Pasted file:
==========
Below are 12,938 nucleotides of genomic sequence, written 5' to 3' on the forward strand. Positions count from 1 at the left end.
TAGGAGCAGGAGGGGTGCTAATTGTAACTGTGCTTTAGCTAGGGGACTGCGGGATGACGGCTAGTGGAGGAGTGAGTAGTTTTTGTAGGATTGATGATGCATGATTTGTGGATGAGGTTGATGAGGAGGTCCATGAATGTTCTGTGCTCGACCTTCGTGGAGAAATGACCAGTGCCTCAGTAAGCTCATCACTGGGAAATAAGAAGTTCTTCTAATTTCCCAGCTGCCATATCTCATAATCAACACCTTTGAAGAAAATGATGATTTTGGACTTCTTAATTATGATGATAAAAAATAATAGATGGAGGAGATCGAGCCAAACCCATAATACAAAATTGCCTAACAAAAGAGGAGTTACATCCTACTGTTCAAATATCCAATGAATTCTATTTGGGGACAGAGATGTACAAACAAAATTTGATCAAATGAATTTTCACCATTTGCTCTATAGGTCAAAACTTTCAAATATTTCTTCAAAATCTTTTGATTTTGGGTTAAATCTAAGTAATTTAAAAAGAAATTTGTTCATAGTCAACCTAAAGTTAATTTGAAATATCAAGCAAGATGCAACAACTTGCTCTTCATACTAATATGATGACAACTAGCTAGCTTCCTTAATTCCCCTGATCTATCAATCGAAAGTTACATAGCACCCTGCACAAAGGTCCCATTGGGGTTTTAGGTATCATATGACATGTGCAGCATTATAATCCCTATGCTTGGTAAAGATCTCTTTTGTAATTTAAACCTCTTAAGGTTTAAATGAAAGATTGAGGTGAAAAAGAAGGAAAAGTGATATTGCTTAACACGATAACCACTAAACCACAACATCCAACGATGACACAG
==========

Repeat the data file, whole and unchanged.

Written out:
Below are 12,938 nucleotides of genomic sequence, written 5' to 3' on the forward strand. Positions count from 1 at the left end.
TAGGAGCAGGAGGGGTGCTAATTGTAACTGTGCTTTAGCTAGGGGACTGCGGGATGACGGCTAGTGGAGGAGTGAGTAGTTTTTGTAGGATTGATGATGCATGATTTGTGGATGAGGTTGATGAGGAGGTCCATGAATGTTCTGTGCTCGACCTTCGTGGAGAAATGACCAGTGCCTCAGTAAGCTCATCACTGGGAAATAAGAAGTTCTTCTAATTTCCCAGCTGCCATATCTCATAATCAACACCTTTGAAGAAAATGATGATTTTGGACTTCTTAATTATGATGATAAAAAATAATAGATGGAGGAGATCGAGCCAAACCCATAATACAAAATTGCCTAACAAAAGAGGAGTTACATCCTACTGTTCAAATATCCAATGAATTCTATTTGGGGACAGAGATGTACAAACAAAATTTGATCAAATGAATTTTCACCATTTGCTCTATAGGTCAAAACTTTCAAATATTTCTTCAAAATCTTTTGATTTTGGGTTAAATCTAAGTAATTTAAAAAGAAATTTGTTCATAGTCAACCTAAAGTTAATTTGAAATATCAAGCAAGATGCAACAACTTGCTCTTCATACTAATATGATGACAACTAGCTAGCTTCCTTAATTCCCCTGATCTATCAATCGAAAGTTACATAGCACCCTGCACAAAGGTCCCATTGGGGTTTTAGGTATCATATGACATGTGCAGCATTATAATCCCTATGCTTGGTAAAGATCTCTTTTGTAATTTAAACCTCTTAAGGTTTAAATGAAAGATTGAGGTGAAAAAGAAGGAAAAGTGATATTGCTTAACACGATAACCACTAAACCACAACATCCAACGATGACACAG